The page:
Mark Vokey no stranger to dan­ger

Spa­niard’s Bay na­tive, fel­low air­men, rec­og­nized for role in dar­ing res­cue

The Compass - - FRONT PAGE - BY TERRYROBERTS

There’s been plenty of mem­o­rable and adren­a­line-pump­ing mo­ments in the life of Mark Vokey in re­cent months. Con­sid­er­ing his job as a search and res­cue tech­ni­cian with the Royal Cana­dian Air Force, that’s not hard to fathom.

He’s just as likely to be seen hang­ing by a cable be­low a Cor­morant search and res­cue he­li­copter as he is sit­ting be­hind the wheel of his fam­ily ve­hi­cle.

But the one mo­ment that stands out for this ac­com­plished and tena­cious Spa­niard’s Bay na­tive? Shak­ing the hand of one of the most fa­mous avi­a­tors of all time, Amer­i­can as­tro­naut Jim Lovell, on Oct. 23. Lovell is best known as the com­man­der of the Ap­pollo 13 mis­sion in 1970, which, de­spite suf­fer­ing a crit­i­cal fail­ure dur­ing its f light to the moon, was re­turned safely to earth. He is also the first per­son to have flown in space four times.

What’s more, the en­counter be­tween Vokey and Lovell took place in one of the world’s best-known cities, Lon­don, Eng­land, and in one of its most his­toric and fas­ci­nat­ing build­ings, the me­dieval Guild­hall, the city’s cer­e­mo­nial and ad­min­is­tra­tive cen­tre.

The Duke of York, Prince An­drew, was also in at­ten­dance. And oh yes, it didn’t hurt that a spot­light was shin­ing brightly on Vokey and four of his fel­low Cana­dian air­men that evening.

“It was quite an im­pres­sive event,” Vokey said dur­ing a re­cent in­ter­view. “I couldn’t help but feel un­der-dressed for the evening.”

Out­stand­ing courage

It all hap­pened at a gath­er­ing of an or­ga­ni­za­tion called the Guild of Air Pi­lots and Air Nav­i­ga­tors, also known as GA­PAN.

One of the high­lights came when Lovell was pre­sented with the pres­tigous Guild Award of Hon­our, but the fi­nal award of the evening — The Prince Philip He­li­copter Res­cue Award — went to the crew of Res­cue 912, which in­cluded Mas­ter Cpl. Mark Vokey.

The award was pre­sented to the crew by Lovell, and it was the high­light of Vokey’s evening.

“Many of the fore­most fig­ures in avi­a­tion from all over the world were present,” Vokey re­called. “All of them put to­gether seemed to pale in com­par­i­son to the achieve­ment that Mr. Lovell pulled off in 1970.

“It was an hon­our to meet him, and re­ceive our award from him.”

The Prince Philip Award goes to a he­li­copter crew or in­di­vid­ual mem­ber of that crew for an act of out­stand­ing courage or de­vo­tion to duty in the course of land or sea search and res­cue op­er­a­tions.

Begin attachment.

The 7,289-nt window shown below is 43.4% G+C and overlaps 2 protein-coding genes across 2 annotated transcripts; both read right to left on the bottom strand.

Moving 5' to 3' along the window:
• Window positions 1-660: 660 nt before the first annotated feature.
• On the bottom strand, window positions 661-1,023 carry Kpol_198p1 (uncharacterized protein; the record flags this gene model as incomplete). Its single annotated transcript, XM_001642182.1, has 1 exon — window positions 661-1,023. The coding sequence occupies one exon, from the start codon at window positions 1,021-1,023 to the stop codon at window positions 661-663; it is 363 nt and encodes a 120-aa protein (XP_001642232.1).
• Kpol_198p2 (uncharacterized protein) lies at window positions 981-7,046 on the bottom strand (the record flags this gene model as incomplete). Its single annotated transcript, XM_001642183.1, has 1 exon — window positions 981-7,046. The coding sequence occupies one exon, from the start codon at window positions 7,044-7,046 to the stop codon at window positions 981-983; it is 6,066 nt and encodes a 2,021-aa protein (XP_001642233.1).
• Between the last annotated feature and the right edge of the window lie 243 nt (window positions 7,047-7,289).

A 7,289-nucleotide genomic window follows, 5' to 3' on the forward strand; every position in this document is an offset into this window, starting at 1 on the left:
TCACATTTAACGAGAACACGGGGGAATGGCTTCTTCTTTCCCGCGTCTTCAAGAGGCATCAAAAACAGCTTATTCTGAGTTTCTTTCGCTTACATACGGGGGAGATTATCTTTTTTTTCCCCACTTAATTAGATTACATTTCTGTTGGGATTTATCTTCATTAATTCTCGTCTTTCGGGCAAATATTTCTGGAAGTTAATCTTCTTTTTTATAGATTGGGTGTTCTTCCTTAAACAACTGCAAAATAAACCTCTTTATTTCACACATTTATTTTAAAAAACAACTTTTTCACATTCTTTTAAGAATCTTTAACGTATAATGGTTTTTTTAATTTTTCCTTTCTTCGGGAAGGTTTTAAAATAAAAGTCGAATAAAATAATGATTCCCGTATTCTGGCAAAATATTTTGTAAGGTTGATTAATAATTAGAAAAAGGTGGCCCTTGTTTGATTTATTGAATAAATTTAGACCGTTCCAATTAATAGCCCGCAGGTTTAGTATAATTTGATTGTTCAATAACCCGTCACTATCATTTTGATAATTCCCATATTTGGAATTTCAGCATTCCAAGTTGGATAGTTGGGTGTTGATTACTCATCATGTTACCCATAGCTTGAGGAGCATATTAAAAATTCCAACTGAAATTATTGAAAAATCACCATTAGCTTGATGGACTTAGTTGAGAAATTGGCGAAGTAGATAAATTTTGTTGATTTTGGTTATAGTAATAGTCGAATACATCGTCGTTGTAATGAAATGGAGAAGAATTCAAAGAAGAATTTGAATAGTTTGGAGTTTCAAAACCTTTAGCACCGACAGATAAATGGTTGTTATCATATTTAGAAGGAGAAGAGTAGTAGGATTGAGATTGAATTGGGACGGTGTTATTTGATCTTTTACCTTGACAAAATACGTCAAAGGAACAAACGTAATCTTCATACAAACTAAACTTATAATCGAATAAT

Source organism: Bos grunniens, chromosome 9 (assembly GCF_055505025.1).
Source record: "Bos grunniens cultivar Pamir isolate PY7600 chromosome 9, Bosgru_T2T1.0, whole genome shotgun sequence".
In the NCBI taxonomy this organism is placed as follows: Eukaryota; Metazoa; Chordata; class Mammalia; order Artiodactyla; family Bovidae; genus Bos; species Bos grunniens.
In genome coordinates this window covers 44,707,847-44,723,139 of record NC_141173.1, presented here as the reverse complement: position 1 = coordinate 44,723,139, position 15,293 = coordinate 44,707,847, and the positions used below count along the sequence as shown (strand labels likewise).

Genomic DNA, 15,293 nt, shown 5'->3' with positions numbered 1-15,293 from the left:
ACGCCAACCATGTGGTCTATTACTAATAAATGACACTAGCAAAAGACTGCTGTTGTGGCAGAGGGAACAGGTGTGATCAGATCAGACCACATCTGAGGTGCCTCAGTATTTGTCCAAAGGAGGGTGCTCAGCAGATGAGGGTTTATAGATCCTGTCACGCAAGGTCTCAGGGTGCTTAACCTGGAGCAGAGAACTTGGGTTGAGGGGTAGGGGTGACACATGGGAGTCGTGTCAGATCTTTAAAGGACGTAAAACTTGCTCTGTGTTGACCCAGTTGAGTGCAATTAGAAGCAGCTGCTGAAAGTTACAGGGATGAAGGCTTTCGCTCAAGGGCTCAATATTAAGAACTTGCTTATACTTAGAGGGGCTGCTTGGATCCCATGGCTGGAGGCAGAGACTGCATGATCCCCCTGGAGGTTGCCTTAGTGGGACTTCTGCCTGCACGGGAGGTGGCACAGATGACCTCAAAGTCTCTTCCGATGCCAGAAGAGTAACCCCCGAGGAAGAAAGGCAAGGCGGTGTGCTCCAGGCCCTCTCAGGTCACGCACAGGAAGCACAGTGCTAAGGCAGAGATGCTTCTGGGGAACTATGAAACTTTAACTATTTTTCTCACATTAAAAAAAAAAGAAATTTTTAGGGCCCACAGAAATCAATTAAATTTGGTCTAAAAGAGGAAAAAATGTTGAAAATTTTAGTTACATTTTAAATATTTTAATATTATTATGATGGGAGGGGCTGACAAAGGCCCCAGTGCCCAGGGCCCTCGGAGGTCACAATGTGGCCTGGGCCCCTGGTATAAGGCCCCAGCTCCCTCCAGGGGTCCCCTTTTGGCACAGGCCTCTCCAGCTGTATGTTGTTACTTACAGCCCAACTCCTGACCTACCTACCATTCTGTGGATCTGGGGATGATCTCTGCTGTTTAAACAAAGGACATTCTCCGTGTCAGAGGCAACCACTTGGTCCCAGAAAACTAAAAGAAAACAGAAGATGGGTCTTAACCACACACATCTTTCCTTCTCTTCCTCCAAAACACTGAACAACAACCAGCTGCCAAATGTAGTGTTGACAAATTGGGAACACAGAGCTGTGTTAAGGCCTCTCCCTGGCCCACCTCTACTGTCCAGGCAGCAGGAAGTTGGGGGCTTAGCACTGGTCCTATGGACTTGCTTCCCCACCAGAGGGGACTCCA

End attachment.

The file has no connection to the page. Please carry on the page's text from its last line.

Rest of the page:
For the crew of Res­cue 912, that out­stand­ing act of courage oc­curred on Feb. 9, dur­ing a dar­ing night­time res­cue of three bird hunters in In­dian Arm, Bon­av­ista Bay. The three men had be­come stranded in their 16-foot alu­minum boat af­ter it was en­gulfed in sea ice, with a full-on win­ter bliz­zard slam­ming the re­gion.

Dire sit­u­a­tion

Af­ter some 20 hours ex­posed to the harsh­est of el­e­ments, the sit­u­a­tion was look­ing dire for the three hunters.

Shortly af­ter 9 p.m., the crew of Res­cue 912, based at 103 Search and Res­cue Squadron in Gan­der, was tasked to at­tempt a res­cue. What fol­lowed was a mis­sion that tested ev­ery as­pect of their train­ing, and pushed the CH-149 Cor­morant he­li­copter and its crew to their lim­its.

With winds gust­ing up to 80 kilo­me­tres per hour, some 40 cen­time­tres of snow ac­cu­mu­lat­ing, and the added chal­lenges posed by the to­pog­ra­phy of In­dian Arm, in­clud­ing se­vere tur­bu­lence off 100-me­tre hills, pre­cise co-or­di­na­tion among the crew was para­mount.

And that’s ex­actly what hap­pened on this night. On at least two oc­ca­sions, said Vokey, the air­craft com­man­der came close to call­ing off the mis­sion. When vis­i­bil­ity and air­craft han­dling be­came in­creas­ingly dif­fi­cult, the pi­lots did some­thing com­pletely un­con­ven­tional by turn­ing the air­craft 180 de­grees and fly­ing back­wards for the fi­nal few kilo­me­tres.

“The most har­row­ing part of it had to do with how we got to the scene,” Vokey ex­plained.